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Possibilities define goals. That is, you need to know what can be done before you plan to do it, but it's hard to see possibilities in the abstract. A better way is to look at what's been done already and then build from that. So in this video, we're going to run through a bunch of sites that are built on Drupal. You'll get two things from this little exercise. First, you'll see common patterns of Drupal use. Second, maybe you'll get a little inspired to replicate some of the fancier tricks. I'm going to start with the two highest-traffic Drupal sites on the web.
The first one, amusingly enough, is Drupal.org itself. This is of course built in Drupal. You see that it uses a columnar design, where you have a column here, a column here, and one here. It also has several other interesting features: a large Search box up here, a menu that's hugging the top of the screen, a map down here that shows you the latest activity around the world and where exactly it's coming from. The bottom of the page, as is increasingly common in modern design, has a list of links, so you can find out more about the company-- in this case, about the open source community of Drupal.
Another very large Drupal site is examiner.com. This is an interesting example because it wasn't a Drupal site until very recently. In fact, they rebuilt the site on Drupal 7 before Drupal 7 was ever released. Once again, it has separate pieces of content here, lots of teasers to the internal content so you can click on any one of them. You immediately get a picture, and then you can go on to the story itself by clicking further. Another big Drupal site is run by the U.S. government, commerce.gov.
It has this large graphic here, which is not just a static graphic. It's what's called a rotator. So you can see a variety of things the Commerce Department is doing around the world. Sony Music has done something interesting. They've standardized on Drupal, so their individual artist sites are all on Drupal--for example, Elvis Presley. Going on, we have this Gizmo's Freeware site. You might be asking, why show this site? Well, one thing I want to show about it is it actually didn't take very much to set this up. This is the Acquia Marina theme, and there are very few changes to it.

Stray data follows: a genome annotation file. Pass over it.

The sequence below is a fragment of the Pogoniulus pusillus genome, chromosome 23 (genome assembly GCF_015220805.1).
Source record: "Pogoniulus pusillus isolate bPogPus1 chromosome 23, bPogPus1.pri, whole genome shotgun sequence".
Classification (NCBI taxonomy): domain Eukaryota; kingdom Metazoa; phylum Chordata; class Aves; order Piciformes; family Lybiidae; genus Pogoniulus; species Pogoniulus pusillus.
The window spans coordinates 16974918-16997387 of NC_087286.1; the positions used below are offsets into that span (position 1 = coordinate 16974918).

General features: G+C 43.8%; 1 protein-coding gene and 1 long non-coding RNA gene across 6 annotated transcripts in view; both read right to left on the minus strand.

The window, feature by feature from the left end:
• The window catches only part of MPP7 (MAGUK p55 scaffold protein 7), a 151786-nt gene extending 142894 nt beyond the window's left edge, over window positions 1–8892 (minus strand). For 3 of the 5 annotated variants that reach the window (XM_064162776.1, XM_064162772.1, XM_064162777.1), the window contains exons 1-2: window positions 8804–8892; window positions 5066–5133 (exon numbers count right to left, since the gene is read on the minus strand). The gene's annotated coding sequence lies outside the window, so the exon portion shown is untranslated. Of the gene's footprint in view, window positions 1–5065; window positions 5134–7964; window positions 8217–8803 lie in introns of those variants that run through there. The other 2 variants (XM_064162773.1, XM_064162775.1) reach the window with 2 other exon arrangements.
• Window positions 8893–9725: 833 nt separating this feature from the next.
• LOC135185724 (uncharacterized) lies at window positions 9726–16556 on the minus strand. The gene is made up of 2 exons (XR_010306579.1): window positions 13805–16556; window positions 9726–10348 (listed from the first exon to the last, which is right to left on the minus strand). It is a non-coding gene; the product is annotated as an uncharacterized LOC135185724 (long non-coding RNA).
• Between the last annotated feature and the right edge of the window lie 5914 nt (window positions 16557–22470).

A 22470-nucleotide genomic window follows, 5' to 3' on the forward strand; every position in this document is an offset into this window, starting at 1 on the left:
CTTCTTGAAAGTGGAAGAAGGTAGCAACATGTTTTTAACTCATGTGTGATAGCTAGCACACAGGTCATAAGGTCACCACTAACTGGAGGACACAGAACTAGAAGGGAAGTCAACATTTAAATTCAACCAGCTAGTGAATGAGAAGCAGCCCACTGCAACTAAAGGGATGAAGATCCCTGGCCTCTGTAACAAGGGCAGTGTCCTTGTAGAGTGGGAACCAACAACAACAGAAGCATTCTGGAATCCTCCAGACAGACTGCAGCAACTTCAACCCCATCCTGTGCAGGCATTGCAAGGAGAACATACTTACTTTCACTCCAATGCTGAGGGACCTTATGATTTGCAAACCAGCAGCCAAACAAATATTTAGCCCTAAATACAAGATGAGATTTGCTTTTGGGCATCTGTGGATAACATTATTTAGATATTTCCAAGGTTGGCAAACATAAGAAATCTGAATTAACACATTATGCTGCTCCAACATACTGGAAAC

This is something that anybody who knows Drupal well can do in a couple of days. Now, I chose all of these sites to give you a sense of the variety that's available in Drupal. But that's really hard to do nowadays, because Drupal is truly being used for every purpose online. Here are two places where you can get to see a lot more Drupal sites. One of them is on the blog of Drupal's founder, Dries Buytaert. If you go to buytaert.net/tag/drupal- sites and scroll down, you'll see a whole big variety, and many of these are international sites, as you can see.
Another place to see Drupal sites is on backendbattles.com. Go to backendbattles.com/backend/drupal. From there, you can see not only which sites are built in Drupal, but how popular they are within the Alexa.com 10,000. They are listed from most to least traveled. Now, some of what you've seen in these sites isn't exactly core Drupal, but includes a little bit of custom programming on top of it. But most of what you've seen is pure Drupal. That techsupportalert site especially has very little custom code in it.
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